Panzath Nag, a spring at the Qazigund, gayteway of Kashmir, captures the attention of locals on Eid days but falls short of visitors for the rest of the calendar year. The spring, known as Nag has unparalleled natural beauty captivating visitors. The village’s name has also been derived from this “act of God.” The crystal-clear water not only quenches the thirst of 50 villages but also irrigates the surrounding land.
Panzath Nag, located just a 3-minute drive from the main town of Qazigund, serves as a serene destination for both tourists and locals. It stands as the first tourist spot upon entering Kashmir through the new Qazigund – Banihal tunnel. The name Panzath is a transformed version of “Paanch Haath,” meaning five hundred, derived from the numerous mythical springs in the area. Significantly, the name “Panzath” finds mention in the ancient chronicle “Rajtarangrani” by Kalhana (1148), a book of authentic sources, referencing this spring (Pancahasta) in the Pargana (revenue unit) of Devsar.
“The 500 springs lie within a distance of 1 to 1.5 kilometres, starting from Satrashi, a locally called name, to Nagbal Nag. The last spring is at Zirayat Sheikh Aftab Sb. The depth of this spring is unknown, as nobody has measured it so far; it remains a mystery,” according to Abdul Salam Wani, the local Auqaf Committee member. The water flows from Satrashi, and upon reaching the Nagbal spring, it takes the shape of a river called Panzath Nag, as explained by Wani.
Though nobody has counted the springs so far, it provides more water than any spring in Kashmir, he said. The Kashmiri and Trout fish are visible in the spring, and there is no artificial interference. The current status of the spring is that it lacks anything to attract people, and its banks are polluted, Wani added.
Panzath Nag Springs as the Lifeline for Two Dozen Villages:
The Jal Shakti department is equipped to supply water from the Panzath spring to around two dozen hamlets in Qazigund town. The villages include Vessu, Damjan, Sangran, Nussu, Badragund, Bonigam, Yarhole, Babapora, Nawa, Drinen, Panzath, and Wanpora. Additionally, water is supplied to the Migrant colony Vessu. The Jal Shakti Qazigund official mentioned, “We supply around 6.72 million litres of drinking water to these villages per day.” The department constructed a dam some years ago to ensure uninterrupted drinking water supply to these villages, he added.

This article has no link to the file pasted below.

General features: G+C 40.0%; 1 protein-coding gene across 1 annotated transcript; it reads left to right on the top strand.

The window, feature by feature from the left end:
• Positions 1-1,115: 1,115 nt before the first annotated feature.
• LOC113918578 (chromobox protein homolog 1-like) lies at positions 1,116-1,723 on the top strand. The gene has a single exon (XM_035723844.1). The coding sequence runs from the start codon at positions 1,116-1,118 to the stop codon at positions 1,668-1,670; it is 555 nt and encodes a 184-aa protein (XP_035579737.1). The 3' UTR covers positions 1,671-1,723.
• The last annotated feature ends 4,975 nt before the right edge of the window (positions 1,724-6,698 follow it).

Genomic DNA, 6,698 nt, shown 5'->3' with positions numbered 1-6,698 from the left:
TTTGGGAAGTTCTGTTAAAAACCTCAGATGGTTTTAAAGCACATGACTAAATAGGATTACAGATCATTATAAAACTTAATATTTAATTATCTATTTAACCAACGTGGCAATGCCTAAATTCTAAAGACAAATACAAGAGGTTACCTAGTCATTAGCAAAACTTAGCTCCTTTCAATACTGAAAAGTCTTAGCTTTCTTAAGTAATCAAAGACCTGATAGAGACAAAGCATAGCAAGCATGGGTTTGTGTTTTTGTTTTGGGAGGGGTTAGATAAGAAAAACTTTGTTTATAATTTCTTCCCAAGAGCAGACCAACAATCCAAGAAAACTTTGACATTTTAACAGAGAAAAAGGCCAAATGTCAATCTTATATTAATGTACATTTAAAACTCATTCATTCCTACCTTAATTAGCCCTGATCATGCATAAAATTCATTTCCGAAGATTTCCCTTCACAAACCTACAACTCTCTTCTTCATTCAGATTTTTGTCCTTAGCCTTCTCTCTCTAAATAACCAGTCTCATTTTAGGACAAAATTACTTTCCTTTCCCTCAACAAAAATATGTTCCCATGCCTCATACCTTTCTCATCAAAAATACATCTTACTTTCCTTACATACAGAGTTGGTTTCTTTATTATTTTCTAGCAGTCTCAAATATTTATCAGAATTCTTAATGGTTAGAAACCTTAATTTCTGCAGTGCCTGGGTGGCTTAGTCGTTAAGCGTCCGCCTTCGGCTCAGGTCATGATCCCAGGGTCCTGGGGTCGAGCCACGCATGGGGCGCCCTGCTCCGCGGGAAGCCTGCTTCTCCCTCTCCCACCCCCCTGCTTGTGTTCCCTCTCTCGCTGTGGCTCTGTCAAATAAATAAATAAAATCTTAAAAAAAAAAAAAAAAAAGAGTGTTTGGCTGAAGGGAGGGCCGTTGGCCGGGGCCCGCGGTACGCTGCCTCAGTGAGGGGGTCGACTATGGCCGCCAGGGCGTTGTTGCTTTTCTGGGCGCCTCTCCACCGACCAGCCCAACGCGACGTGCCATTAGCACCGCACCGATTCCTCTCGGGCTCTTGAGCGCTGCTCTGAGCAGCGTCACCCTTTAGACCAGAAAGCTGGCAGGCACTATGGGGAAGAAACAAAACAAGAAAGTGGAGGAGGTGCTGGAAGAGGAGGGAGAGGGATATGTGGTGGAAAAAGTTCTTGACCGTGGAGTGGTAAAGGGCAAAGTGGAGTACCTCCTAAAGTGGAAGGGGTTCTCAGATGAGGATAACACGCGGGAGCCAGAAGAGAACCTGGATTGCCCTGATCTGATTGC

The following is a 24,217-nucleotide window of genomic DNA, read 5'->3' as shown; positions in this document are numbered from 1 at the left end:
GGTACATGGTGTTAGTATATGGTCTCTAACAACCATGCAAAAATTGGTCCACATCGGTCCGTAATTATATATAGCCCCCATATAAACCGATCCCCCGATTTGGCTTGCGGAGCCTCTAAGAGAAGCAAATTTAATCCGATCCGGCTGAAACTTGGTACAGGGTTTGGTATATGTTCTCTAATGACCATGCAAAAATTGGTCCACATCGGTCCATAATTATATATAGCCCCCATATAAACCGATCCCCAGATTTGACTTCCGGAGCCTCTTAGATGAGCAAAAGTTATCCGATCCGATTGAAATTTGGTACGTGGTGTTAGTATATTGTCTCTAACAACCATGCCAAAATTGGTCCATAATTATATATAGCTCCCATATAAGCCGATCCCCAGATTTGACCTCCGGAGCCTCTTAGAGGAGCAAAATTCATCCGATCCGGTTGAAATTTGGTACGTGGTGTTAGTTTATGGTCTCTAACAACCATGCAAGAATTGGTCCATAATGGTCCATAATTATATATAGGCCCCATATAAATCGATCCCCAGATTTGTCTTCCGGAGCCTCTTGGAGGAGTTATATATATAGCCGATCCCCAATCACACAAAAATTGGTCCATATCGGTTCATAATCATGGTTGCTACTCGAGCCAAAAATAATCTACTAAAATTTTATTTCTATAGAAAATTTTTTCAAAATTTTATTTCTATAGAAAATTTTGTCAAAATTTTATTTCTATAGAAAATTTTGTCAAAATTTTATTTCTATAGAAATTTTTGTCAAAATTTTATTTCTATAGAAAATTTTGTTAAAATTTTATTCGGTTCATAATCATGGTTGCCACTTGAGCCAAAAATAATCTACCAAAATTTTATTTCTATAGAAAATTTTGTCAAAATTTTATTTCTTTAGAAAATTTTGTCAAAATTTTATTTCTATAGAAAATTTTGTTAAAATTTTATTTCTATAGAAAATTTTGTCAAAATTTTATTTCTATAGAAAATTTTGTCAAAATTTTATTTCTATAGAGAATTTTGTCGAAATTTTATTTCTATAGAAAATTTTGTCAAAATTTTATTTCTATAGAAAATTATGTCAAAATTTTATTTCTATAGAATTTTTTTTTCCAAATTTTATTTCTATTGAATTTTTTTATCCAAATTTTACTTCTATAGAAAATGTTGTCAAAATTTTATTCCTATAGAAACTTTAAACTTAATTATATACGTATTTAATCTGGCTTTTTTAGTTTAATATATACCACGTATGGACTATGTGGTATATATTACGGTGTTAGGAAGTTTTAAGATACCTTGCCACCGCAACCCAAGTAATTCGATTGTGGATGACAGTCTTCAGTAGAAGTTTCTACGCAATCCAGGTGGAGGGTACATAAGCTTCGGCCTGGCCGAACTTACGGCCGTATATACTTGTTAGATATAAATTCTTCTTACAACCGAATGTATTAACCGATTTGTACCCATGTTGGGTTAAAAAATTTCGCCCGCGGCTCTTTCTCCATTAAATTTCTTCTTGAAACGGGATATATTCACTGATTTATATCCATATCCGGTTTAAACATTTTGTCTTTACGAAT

Irrigating the Fields: Vital Water Source for Agricultural Lands:
It serves as the water source for agricultural purposes for around 50 villages. The rural areas predominantly rely on agricultural practices, and this spring proves to be a boon for them. Hundreds of hectares of land have their origin spring in Panzath Nag. Umaisar Gull, a local, emphasizes, “In case we continue to pollute this spring, we will lose all hopes of drinking water as well as irrigation for the land.” Through various canals from Nag, we irrigate the land and quench our thirst. Its preservation is equally crucial. “We must take it seriously and ensure we don’t lose the spring too,” Umaisar said.
Thriving Fisheries Hatchery on the Banks of Panzath Nag:
On the bank of the spring is a wonderful hatchery established by the J&K Fisheries Department. The hatchery is renowned for Rainbow Trout production, and it also facilitates the sale and rearing of fish. The hatching farm not only attracts people but also enhances the natural beauty of the resort – Panzath Nag.
Ghulam Ahmad, a shopkeeper situated on the bank of the spring, expressed that promoting this place through government initiatives at the earliest would significantly enhance our livelihoods and local businesses. He envisions Panzath Nag becoming a new tourist destination comparable to Verinag or any other resort. Ahmad believes that with timely government support, the potential of this area could be fully realized, bringing economic benefits to the local community and establishing Panzath Nag as a sought-after tourist spot.